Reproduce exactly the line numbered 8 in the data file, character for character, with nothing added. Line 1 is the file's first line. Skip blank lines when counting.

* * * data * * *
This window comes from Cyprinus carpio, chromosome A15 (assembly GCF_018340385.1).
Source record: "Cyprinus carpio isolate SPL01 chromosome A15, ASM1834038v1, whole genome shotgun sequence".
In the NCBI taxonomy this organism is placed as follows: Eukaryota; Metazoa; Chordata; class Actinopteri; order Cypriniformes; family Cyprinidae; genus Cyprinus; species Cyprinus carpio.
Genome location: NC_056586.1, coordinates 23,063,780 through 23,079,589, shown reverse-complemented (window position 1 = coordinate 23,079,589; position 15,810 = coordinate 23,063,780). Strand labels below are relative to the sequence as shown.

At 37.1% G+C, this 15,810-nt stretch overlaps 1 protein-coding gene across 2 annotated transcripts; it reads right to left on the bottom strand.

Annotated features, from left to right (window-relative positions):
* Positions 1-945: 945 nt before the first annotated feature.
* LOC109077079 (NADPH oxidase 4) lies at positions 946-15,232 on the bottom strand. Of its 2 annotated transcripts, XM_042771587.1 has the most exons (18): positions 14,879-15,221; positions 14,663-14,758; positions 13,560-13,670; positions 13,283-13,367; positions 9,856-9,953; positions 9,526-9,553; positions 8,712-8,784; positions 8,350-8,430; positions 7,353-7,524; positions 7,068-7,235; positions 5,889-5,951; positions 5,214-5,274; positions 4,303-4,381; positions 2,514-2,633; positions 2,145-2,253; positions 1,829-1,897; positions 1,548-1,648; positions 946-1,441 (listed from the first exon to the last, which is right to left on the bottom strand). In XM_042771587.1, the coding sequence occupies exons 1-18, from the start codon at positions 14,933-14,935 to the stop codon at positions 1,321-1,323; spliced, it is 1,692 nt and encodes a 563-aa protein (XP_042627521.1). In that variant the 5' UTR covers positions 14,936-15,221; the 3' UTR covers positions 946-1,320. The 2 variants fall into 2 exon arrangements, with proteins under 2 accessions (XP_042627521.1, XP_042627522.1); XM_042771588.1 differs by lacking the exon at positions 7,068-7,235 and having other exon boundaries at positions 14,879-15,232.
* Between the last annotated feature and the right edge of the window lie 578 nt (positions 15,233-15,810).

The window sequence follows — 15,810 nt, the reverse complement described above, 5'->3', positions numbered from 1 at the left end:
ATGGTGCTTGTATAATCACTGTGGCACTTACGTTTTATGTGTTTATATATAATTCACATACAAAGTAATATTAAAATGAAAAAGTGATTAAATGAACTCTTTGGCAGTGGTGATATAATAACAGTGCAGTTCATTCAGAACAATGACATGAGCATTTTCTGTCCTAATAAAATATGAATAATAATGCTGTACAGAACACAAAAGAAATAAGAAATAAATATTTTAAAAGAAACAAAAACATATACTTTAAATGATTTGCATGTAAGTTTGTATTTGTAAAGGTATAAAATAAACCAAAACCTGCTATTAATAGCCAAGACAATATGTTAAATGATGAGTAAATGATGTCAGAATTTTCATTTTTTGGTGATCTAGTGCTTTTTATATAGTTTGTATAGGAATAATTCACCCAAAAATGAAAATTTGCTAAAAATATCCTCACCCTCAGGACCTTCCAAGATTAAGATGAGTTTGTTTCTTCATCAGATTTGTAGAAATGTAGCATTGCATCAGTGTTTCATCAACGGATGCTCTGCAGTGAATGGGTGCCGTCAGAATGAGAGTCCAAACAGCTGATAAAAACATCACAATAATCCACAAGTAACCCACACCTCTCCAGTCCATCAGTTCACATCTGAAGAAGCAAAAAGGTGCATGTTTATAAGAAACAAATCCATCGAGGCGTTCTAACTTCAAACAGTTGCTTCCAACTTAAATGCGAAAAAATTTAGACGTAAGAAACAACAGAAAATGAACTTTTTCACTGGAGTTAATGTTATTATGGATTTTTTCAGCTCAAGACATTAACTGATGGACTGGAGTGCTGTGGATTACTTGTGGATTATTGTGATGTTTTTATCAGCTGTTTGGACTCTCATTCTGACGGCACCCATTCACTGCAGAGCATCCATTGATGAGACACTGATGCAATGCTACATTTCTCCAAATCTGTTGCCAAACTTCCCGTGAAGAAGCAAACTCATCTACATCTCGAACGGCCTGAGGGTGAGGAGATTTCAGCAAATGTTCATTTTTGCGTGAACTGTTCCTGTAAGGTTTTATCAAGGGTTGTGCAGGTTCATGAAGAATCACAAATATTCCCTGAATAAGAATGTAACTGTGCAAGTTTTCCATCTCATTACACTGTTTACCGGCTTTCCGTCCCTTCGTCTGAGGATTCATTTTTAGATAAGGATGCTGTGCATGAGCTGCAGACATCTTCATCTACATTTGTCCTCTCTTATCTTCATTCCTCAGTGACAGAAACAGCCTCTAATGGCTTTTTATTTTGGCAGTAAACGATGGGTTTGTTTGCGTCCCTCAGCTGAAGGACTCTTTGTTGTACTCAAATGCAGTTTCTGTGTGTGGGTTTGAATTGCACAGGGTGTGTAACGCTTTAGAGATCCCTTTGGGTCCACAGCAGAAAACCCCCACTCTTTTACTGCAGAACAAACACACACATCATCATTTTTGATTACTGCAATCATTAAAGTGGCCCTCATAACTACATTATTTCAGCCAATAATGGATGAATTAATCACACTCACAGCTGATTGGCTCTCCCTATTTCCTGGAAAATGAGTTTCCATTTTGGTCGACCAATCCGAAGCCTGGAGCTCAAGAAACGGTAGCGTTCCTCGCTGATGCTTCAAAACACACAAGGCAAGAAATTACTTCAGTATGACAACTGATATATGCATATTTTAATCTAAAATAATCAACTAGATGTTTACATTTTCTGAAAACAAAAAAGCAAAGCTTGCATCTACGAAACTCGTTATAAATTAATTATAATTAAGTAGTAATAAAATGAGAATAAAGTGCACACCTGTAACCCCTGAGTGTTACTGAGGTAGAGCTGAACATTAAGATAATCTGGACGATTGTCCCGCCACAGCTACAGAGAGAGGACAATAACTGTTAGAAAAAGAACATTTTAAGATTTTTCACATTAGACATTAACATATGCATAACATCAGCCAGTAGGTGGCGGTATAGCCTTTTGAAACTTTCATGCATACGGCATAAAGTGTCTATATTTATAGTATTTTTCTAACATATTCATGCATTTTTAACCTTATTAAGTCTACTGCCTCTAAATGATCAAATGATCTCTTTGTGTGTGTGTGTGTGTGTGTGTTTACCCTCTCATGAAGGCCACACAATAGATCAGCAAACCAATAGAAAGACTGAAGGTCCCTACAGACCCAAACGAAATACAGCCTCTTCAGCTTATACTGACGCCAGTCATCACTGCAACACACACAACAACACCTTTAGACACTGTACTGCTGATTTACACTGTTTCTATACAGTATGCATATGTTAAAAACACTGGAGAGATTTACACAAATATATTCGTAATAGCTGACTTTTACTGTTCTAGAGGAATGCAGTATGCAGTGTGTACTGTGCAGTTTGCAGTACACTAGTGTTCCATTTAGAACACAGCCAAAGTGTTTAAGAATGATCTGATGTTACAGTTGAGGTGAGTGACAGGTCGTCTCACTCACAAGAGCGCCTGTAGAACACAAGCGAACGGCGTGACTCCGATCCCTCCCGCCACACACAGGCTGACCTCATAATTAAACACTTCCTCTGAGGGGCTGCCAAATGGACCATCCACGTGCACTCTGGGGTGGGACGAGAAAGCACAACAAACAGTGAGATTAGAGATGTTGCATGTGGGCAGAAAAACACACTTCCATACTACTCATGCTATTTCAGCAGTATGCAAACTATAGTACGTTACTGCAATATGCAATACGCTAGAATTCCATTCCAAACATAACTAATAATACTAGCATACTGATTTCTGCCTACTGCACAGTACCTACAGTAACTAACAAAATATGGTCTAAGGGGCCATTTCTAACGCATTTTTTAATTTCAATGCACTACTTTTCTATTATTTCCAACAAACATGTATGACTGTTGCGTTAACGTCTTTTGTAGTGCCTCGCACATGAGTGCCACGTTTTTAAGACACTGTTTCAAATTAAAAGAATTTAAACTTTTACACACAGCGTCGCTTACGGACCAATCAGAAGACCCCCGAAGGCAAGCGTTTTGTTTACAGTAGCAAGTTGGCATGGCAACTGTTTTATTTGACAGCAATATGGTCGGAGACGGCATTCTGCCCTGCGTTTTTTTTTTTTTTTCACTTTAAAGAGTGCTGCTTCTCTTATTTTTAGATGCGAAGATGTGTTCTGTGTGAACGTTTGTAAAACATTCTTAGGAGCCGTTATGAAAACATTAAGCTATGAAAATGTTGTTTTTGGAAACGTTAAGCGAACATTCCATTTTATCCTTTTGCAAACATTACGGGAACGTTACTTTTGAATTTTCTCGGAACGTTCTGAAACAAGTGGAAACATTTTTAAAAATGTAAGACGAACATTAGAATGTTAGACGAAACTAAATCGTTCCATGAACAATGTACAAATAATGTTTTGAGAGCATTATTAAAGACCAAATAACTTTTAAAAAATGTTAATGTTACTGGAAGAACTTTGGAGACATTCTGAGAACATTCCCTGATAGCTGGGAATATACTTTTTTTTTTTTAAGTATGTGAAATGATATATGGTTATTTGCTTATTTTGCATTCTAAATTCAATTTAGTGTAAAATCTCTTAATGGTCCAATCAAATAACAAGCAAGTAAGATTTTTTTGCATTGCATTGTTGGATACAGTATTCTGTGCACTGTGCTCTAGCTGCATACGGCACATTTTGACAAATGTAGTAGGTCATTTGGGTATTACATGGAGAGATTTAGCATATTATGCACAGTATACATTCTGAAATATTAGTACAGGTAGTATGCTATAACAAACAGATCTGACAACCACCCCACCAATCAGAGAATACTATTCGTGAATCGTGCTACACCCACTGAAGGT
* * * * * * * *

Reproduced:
* LOC109077079 (NADPH oxidase 4) lies at positions 946-15,232 on the bottom strand. Of its 2 annotated transcripts, XM_042771587.1 has the most exons (18): positions 14,879-15,221; positions 14,663-14,758; positions 13,560-13,670; positions 13,283-13,367; positions 9,856-9,953; positions 9,526-9,553; positions 8,712-8,784; positions 8,350-8,430; positions 7,353-7,524; positions 7,068-7,235; positions 5,889-5,951; positions 5,214-5,274; positions 4,303-4,381; positions 2,514-2,633; positions 2,145-2,253; positions 1,829-1,897; positions 1,548-1,648; positions 946-1,441 (listed from the first exon to the last, which is right to left on the bottom strand). In XM_042771587.1, the coding sequence occupies exons 1-18, from the start codon at positions 14,933-14,935 to the stop codon at positions 1,321-1,323; spliced, it is 1,692 nt and encodes a 563-aa protein (XP_042627521.1). In that variant the 5' UTR covers positions 14,936-15,221; the 3' UTR covers positions 946-1,320. The 2 variants fall into 2 exon arrangements, with proteins under 2 accessions (XP_042627521.1, XP_042627522.1); XM_042771588.1 differs by lacking the exon at positions 7,068-7,235 and having other exon boundaries at positions 14,879-15,232.